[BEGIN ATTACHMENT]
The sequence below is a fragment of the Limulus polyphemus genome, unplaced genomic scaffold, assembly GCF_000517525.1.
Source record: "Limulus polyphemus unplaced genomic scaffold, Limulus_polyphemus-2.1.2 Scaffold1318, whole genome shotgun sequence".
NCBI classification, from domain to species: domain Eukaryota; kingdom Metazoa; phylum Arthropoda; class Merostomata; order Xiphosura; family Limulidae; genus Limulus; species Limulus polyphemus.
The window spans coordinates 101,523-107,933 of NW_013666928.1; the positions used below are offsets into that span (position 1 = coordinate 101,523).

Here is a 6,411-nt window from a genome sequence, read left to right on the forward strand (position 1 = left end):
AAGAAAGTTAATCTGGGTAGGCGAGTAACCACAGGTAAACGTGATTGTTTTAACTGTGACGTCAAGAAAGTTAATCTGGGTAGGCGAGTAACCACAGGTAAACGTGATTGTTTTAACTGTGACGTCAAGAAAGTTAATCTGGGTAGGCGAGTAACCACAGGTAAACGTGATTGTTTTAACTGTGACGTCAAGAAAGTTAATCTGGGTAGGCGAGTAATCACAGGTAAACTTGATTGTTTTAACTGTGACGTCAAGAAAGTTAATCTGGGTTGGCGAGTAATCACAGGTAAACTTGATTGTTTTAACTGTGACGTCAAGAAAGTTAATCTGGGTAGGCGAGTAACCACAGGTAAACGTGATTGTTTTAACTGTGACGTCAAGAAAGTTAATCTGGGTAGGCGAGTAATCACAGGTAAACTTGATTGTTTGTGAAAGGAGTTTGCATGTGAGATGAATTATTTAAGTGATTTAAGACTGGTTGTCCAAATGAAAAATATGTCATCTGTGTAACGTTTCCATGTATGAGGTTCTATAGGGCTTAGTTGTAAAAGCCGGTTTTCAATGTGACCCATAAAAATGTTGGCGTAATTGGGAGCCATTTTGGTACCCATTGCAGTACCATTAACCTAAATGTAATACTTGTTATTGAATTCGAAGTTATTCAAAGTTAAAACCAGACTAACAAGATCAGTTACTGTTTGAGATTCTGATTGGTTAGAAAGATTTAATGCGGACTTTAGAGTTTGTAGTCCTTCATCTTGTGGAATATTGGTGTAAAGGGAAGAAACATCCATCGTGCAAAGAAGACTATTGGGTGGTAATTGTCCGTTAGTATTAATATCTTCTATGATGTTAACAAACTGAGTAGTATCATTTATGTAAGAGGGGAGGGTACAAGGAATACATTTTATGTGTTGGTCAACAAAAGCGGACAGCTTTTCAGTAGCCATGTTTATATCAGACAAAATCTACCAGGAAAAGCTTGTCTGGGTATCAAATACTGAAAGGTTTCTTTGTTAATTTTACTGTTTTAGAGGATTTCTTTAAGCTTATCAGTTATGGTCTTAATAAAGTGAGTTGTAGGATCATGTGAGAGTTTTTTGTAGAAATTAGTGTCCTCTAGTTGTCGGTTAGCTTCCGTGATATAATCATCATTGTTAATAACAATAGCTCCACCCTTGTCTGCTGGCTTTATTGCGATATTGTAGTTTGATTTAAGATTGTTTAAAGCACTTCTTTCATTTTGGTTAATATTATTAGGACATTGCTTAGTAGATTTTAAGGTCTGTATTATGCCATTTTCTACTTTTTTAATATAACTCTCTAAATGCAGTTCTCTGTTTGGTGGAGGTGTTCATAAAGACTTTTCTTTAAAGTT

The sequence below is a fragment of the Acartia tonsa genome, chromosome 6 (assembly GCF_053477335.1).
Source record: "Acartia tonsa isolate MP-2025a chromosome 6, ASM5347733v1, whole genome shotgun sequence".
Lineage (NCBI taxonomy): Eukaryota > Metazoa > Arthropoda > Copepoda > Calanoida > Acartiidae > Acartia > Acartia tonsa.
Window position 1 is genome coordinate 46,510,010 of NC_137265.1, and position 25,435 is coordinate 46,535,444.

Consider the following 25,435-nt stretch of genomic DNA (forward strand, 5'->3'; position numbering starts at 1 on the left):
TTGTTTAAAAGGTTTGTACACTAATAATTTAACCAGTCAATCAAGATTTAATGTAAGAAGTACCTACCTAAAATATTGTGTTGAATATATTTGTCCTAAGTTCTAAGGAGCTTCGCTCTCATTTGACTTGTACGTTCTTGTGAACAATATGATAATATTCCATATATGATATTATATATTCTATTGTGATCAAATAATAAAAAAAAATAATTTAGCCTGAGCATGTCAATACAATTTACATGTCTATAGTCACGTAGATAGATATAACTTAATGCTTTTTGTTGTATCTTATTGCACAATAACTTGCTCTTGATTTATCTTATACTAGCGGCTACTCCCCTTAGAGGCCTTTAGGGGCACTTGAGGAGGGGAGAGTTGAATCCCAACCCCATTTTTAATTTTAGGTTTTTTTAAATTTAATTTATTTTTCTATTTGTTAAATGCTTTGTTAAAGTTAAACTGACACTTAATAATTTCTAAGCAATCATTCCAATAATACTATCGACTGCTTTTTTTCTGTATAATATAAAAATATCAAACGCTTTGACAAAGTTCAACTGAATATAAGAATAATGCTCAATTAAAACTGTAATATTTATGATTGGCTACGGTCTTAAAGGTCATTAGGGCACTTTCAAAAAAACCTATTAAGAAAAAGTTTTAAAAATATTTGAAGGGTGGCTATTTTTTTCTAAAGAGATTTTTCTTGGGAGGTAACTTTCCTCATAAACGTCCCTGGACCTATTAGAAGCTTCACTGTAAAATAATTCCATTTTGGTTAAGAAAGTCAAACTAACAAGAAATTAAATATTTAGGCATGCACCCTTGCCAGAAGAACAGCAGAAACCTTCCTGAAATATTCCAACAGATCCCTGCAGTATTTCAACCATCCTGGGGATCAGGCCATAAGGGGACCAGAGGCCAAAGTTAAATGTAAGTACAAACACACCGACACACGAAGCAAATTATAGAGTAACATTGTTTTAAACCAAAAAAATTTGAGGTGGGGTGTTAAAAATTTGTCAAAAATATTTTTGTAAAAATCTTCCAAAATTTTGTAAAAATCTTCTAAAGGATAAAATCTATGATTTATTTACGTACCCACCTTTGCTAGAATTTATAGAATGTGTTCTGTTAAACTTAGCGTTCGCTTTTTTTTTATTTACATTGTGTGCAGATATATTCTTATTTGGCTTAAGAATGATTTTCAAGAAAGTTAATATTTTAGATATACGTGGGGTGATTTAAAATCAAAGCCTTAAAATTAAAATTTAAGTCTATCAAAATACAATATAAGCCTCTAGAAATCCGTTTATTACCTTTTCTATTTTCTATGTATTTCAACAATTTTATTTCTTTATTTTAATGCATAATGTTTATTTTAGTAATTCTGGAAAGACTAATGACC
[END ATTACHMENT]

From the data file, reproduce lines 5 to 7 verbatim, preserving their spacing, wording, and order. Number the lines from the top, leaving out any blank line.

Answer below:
Here is a 6,411-nt window from a genome sequence, read left to right on the forward strand (position 1 = left end):
AAGAAAGTTAATCTGGGTAGGCGAGTAACCACAGGTAAACGTGATTGTTTTAACTGTGACGTCAAGAAAGTTAATCTGGGTAGGCGAGTAACCACAGGTAAACGTGATTGTTTTAACTGTGACGTCAAGAAAGTTAATCTGGGTAGGCGAGTAACCACAGGTAAACGTGATTGTTTTAACTGTGACGTCAAGAAAGTTAATCTGGGTAGGCGAGTAATCACAGGTAAACTTGATTGTTTTAACTGTGACGTCAAGAAAGTTAATCTGGGTTGGCGAGTAATCACAGGTAAACTTGATTGTTTTAACTGTGACGTCAAGAAAGTTAATCTGGGTAGGCGAGTAACCACAGGTAAACGTGATTGTTTTAACTGTGACGTCAAGAAAGTTAATCTGGGTAGGCGAGTAATCACAGGTAAACTTGATTGTTTGTGAAAGGAGTTTGCATGTGAGATGAATTATTTAAGTGATTTAAGACTGGTTGTCCAAATGAAAAATATGTCATCTGTGTAACGTTTCCATGTATGAGGTTCTATAGGGCTTAGTTGTAAAAGCCGGTTTTCAATGTGACCCATAAAAATGTTGGCGTAATTGGGAGCCATTTTGGTACCCATTGCAGTACCATTAACCTAAATGTAATACTTGTTATTGAATTCGAAGTTATTCAAAGTTAAAACCAGACTAACAAGATCAGTTACTGTTTGAGATTCTGATTGGTTAGAAAGATTTAATGCGGACTTTAGAGTTTGTAGTCCTTCATCTTGTGGAATATTGGTGTAAAGGGAAGAAACATCCATCGTGCAAAGAAGACTATTGGGTGGTAATTGTCCGTTAGTATTAATATCTTCTATGATGTTAACAAACTGAGTAGTATCATTTATGTAAGAGGGGAGGGTACAAGGAATACATTTTATGTGTTGGTCAACAAAAGCGGACAGCTTTTCAGTAGCCATGTTTATATCAGACAAAATCTACCAGGAAAAGCTTGTCTGGGTATCAAATACTGAAAGGTTTCTTTGTTAATTTTACTGTTTTAGAGGATTTCTTTAAGCTTATCAGTTATGGTCTTAATAAAGTGAGTTGTAGGATCATGTGAGAGTTTTTTGTAGAAATTAGTGTCCTCTAGTTGTCGGTTAGCTTCCGTGATATAATCATCATTGTTAATAACAATAGCTCCACCCTTGTCTGCTGGCTTTATTGCGATATTGTAGTTTGATTTAAGATTGTTTAAAGCACTTCTTTCATTTTGGTTAATATTATTAGGACATTGCTTAGTAGATTTTAAGGTCTGTATTATGCCATTTTCTACTTTTTTAATATAACTCTCTAAATGCAGTTCTCTGTTTGGTGGAGGTGTTCATAAAGACTTTTCTTTAAAGTT

The sequence below is a fragment of the Acartia tonsa genome, chromosome 6 (assembly GCF_053477335.1).